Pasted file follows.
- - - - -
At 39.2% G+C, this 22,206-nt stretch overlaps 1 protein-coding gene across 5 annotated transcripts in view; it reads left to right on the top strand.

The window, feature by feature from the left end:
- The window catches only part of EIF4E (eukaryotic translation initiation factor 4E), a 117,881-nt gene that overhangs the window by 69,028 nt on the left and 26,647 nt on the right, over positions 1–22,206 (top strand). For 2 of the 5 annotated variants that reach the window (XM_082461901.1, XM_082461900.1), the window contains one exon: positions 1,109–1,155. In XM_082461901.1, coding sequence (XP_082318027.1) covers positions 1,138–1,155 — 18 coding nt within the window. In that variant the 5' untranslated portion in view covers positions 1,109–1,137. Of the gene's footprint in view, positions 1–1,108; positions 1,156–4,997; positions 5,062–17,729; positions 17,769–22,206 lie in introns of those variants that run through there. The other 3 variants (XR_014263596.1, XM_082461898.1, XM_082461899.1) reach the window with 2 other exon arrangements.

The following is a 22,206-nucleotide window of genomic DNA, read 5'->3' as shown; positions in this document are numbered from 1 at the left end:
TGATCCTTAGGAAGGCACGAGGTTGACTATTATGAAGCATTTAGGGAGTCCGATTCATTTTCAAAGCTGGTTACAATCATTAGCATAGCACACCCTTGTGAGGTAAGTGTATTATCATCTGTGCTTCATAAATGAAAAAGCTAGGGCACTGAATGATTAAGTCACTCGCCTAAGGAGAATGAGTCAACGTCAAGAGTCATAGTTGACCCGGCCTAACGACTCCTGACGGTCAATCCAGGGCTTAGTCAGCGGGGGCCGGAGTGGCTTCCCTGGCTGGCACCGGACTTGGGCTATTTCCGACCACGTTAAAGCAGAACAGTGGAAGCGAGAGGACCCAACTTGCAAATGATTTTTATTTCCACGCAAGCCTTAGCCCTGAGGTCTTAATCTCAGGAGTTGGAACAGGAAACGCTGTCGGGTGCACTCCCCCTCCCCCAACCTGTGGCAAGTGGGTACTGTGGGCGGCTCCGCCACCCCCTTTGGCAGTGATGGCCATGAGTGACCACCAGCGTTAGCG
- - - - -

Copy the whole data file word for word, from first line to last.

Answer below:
At 39.2% G+C, this 22,206-nt stretch overlaps 1 protein-coding gene across 5 annotated transcripts in view; it reads left to right on the top strand.

The window, feature by feature from the left end:
- The window catches only part of EIF4E (eukaryotic translation initiation factor 4E), a 117,881-nt gene that overhangs the window by 69,028 nt on the left and 26,647 nt on the right, over positions 1–22,206 (top strand). For 2 of the 5 annotated variants that reach the window (XM_082461901.1, XM_082461900.1), the window contains one exon: positions 1,109–1,155. In XM_082461901.1, coding sequence (XP_082318027.1) covers positions 1,138–1,155 — 18 coding nt within the window. In that variant the 5' untranslated portion in view covers positions 1,109–1,137. Of the gene's footprint in view, positions 1–1,108; positions 1,156–4,997; positions 5,062–17,729; positions 17,769–22,206 lie in introns of those variants that run through there. The other 3 variants (XR_014263596.1, XM_082461898.1, XM_082461899.1) reach the window with 2 other exon arrangements.

The following is a 22,206-nucleotide window of genomic DNA, read 5'->3' as shown; positions in this document are numbered from 1 at the left end:
TGATCCTTAGGAAGGCACGAGGTTGACTATTATGAAGCATTTAGGGAGTCCGATTCATTTTCAAAGCTGGTTACAATCATTAGCATAGCACACCCTTGTGAGGTAAGTGTATTATCATCTGTGCTTCATAAATGAAAAAGCTAGGGCACTGAATGATTAAGTCACTCGCCTAAGGAGAATGAGTCAACGTCAAGAGTCATAGTTGACCCGGCCTAACGACTCCTGACGGTCAATCCAGGGCTTAGTCAGCGGGGGCCGGAGTGGCTTCCCTGGCTGGCACCGGACTTGGGCTATTTCCGACCACGTTAAAGCAGAACAGTGGAAGCGAGAGGACCCAACTTGCAAATGATTTTTATTTCCACGCAAGCCTTAGCCCTGAGGTCTTAATCTCAGGAGTTGGAACAGGAAACGCTGTCGGGTGCACTCCCCCTCCCCCAACCTGTGGCAAGTGGGTACTGTGGGCGGCTCCGCCACCCCCTTTGGCAGTGATGGCCATGAGTGACCACCAGCGTTAGCG